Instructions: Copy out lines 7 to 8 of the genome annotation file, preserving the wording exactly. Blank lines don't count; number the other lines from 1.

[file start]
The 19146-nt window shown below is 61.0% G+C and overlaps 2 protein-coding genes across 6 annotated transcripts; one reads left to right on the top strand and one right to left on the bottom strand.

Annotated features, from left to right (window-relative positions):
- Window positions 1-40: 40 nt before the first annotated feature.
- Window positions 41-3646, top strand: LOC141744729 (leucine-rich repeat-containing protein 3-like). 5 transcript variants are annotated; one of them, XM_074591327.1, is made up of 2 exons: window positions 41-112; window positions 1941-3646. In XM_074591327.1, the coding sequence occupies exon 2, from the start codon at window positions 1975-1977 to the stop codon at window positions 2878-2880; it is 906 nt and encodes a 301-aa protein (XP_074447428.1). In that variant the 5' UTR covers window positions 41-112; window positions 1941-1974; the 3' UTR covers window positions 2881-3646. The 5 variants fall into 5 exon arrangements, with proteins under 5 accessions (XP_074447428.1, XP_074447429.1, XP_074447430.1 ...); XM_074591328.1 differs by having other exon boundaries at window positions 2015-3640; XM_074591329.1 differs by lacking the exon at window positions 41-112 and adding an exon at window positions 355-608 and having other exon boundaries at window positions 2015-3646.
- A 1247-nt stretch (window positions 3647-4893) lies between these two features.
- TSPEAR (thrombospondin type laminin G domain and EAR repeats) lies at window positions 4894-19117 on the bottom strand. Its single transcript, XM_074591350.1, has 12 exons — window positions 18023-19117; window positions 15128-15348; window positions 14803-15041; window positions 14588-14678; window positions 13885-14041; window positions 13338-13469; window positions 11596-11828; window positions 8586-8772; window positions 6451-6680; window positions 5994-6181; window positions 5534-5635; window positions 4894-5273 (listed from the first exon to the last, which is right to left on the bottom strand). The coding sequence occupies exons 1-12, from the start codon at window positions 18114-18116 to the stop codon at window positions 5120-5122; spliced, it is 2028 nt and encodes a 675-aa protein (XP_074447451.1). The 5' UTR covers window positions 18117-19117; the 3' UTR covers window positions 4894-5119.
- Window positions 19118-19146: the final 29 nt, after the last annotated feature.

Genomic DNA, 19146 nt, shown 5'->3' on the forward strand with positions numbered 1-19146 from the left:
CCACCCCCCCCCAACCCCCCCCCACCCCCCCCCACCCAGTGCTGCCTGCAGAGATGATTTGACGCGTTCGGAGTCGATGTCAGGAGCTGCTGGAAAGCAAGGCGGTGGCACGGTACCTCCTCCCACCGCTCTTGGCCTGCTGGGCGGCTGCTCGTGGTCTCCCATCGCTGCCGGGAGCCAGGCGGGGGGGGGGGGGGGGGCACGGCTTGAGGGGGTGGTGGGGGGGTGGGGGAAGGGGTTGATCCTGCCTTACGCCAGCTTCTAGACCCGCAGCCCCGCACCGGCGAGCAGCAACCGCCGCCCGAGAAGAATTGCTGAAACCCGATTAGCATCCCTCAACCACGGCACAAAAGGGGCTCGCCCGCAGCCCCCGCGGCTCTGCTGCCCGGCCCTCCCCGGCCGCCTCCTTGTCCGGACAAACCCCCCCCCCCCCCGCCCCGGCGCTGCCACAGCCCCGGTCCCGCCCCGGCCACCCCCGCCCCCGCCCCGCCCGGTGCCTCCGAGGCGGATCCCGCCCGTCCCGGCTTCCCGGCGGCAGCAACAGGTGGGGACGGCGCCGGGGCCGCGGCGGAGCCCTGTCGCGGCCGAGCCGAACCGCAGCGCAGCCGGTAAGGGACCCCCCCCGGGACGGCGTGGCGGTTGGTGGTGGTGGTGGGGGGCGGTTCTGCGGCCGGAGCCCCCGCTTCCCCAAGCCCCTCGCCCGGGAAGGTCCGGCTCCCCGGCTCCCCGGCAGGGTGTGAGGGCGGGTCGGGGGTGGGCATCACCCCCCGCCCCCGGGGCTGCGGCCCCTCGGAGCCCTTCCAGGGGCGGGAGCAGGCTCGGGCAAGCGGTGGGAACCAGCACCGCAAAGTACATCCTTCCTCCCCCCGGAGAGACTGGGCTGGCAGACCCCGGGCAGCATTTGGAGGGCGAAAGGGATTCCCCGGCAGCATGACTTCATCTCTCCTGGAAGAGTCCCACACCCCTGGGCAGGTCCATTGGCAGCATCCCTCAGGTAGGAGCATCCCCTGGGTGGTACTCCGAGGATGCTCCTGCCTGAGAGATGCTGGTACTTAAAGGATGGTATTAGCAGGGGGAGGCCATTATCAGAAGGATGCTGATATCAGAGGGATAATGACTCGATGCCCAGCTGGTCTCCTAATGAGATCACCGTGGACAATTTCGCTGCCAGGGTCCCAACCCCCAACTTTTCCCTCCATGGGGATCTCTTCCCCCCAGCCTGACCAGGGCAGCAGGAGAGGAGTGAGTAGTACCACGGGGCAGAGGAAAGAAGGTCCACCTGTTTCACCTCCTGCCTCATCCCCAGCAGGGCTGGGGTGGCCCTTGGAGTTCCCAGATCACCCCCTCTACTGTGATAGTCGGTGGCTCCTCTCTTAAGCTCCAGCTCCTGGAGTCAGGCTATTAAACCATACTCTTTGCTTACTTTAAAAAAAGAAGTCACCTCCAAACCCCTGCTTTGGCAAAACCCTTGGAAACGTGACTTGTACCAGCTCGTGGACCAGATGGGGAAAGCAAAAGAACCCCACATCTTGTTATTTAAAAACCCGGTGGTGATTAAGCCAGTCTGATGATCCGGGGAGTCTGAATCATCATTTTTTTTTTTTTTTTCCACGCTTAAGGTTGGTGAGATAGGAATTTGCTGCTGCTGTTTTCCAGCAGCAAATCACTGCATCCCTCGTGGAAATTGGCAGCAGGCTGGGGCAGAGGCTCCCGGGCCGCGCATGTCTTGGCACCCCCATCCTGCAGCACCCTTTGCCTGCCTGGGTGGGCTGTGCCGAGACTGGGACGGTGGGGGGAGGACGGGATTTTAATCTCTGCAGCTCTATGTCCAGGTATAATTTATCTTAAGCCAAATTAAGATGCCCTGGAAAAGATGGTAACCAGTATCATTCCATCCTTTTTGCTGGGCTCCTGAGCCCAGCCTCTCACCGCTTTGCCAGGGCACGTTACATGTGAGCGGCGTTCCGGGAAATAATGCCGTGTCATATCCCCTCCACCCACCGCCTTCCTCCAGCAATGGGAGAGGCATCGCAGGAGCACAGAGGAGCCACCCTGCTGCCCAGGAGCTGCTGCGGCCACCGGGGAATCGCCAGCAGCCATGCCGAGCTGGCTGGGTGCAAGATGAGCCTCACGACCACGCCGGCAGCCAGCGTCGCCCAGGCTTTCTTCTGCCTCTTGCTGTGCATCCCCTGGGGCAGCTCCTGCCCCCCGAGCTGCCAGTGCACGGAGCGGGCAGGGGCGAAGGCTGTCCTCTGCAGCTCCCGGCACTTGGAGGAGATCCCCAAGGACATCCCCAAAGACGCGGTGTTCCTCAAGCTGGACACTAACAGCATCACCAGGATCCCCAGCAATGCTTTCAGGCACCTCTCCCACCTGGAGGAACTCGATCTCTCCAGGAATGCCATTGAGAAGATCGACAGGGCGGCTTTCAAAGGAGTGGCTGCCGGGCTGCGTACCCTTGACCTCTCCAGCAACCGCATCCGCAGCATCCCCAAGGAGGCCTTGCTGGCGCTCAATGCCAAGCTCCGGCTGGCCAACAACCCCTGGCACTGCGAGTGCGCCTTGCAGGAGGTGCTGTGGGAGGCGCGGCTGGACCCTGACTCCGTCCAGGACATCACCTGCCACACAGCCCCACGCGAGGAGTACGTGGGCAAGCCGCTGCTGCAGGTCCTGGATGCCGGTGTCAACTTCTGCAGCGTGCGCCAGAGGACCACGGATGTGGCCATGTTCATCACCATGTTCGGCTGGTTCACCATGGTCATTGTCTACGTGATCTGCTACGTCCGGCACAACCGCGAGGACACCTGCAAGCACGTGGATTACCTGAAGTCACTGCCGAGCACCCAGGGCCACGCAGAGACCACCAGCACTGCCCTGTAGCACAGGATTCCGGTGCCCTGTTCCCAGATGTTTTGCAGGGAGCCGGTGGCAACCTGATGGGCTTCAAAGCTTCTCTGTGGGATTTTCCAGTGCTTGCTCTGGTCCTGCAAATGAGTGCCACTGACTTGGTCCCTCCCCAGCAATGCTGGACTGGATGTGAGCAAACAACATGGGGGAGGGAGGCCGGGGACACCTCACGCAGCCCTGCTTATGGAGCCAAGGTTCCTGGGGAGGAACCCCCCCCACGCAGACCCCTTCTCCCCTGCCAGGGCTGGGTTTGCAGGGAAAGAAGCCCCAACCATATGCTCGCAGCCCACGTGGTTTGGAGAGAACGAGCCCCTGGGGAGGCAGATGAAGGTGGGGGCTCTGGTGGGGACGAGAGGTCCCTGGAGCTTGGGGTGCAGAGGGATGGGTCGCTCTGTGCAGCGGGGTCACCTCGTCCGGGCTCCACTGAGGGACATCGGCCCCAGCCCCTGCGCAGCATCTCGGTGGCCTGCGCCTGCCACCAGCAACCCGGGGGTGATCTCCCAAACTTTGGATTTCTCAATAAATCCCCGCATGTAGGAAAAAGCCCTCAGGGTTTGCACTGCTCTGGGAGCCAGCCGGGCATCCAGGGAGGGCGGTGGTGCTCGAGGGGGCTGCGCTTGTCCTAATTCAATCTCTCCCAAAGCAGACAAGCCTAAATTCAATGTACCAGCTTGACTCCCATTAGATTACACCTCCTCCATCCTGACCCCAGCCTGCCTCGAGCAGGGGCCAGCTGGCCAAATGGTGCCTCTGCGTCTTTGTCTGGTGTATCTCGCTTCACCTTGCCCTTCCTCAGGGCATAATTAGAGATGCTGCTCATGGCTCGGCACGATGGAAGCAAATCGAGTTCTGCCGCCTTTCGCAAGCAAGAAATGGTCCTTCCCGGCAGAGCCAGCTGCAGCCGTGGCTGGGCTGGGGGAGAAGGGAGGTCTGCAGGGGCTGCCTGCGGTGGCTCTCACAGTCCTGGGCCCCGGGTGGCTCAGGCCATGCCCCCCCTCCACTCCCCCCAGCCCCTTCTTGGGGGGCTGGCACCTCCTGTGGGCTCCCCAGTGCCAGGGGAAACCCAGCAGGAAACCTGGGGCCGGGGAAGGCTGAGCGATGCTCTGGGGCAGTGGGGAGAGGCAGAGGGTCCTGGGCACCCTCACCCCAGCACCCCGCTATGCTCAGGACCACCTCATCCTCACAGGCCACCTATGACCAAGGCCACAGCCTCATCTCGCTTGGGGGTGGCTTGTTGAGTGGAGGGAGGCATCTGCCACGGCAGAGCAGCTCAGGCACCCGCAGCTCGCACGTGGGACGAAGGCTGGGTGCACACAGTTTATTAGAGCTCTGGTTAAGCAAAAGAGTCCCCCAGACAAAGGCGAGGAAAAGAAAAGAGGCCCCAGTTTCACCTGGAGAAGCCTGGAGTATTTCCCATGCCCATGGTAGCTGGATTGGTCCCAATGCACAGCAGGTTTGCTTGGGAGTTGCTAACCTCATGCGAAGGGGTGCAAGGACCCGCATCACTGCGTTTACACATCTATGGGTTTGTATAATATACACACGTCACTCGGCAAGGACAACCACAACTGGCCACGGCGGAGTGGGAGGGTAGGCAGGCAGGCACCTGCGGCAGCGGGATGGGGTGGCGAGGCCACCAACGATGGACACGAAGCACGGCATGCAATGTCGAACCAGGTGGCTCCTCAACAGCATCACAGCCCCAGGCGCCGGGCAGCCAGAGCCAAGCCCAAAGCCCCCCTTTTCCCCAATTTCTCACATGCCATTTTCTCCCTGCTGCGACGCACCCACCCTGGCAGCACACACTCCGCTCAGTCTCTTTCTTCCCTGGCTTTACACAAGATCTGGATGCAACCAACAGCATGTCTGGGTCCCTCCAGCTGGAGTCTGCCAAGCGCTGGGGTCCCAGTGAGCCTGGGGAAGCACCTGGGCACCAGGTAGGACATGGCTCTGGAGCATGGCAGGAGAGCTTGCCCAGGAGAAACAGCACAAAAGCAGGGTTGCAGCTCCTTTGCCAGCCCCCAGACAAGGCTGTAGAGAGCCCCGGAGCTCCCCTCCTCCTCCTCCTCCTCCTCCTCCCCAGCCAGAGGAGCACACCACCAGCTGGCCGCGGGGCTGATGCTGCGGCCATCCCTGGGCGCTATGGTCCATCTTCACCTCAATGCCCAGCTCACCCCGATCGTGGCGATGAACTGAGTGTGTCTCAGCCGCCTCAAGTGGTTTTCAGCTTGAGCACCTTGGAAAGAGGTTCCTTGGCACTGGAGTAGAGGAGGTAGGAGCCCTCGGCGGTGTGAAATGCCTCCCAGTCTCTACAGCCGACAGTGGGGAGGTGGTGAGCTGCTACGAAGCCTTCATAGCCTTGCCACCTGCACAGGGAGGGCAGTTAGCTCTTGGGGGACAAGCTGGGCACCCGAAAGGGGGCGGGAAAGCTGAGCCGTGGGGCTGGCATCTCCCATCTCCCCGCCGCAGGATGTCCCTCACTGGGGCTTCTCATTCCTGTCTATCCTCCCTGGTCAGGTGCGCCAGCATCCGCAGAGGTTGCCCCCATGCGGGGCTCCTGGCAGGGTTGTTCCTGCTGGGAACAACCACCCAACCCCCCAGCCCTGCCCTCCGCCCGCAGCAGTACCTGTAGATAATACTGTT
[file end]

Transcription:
- Window positions 19118-19146: the final 29 nt, after the last annotated feature.

Genomic DNA, 19146 nt, shown 5'->3' on the forward strand with positions numbered 1-19146 from the left: